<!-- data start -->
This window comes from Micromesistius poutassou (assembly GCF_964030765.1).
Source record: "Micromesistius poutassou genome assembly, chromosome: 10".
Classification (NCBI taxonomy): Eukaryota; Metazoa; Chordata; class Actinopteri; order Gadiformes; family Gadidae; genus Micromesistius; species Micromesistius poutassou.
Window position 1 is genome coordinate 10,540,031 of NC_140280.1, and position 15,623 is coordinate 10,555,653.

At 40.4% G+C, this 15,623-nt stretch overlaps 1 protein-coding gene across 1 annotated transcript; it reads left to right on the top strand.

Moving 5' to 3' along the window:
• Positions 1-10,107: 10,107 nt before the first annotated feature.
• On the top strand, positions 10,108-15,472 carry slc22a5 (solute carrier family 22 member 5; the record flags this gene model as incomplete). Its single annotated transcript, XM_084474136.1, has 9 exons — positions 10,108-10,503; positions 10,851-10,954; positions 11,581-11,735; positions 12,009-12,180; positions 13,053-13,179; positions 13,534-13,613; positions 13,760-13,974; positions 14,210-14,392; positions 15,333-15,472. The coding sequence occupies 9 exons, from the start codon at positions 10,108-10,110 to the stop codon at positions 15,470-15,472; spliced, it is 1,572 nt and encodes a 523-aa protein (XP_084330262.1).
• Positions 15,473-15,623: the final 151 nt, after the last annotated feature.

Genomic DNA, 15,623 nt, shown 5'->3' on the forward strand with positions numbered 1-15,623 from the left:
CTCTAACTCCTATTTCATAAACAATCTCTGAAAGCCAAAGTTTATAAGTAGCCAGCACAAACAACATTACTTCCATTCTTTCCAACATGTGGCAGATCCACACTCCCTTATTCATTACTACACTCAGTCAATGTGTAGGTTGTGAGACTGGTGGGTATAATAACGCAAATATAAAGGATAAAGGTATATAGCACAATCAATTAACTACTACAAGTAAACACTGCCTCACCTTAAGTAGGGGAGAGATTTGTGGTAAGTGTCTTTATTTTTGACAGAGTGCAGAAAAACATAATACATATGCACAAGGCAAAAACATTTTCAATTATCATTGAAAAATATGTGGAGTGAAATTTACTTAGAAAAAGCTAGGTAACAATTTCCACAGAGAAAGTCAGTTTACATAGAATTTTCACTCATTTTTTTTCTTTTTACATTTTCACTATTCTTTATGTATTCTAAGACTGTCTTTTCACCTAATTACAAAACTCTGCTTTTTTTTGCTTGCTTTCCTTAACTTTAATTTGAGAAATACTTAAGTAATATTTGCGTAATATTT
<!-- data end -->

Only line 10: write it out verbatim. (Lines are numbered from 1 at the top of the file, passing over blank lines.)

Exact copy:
Genomic DNA, 15,623 nt, shown 5'->3' on the forward strand with positions numbered 1-15,623 from the left: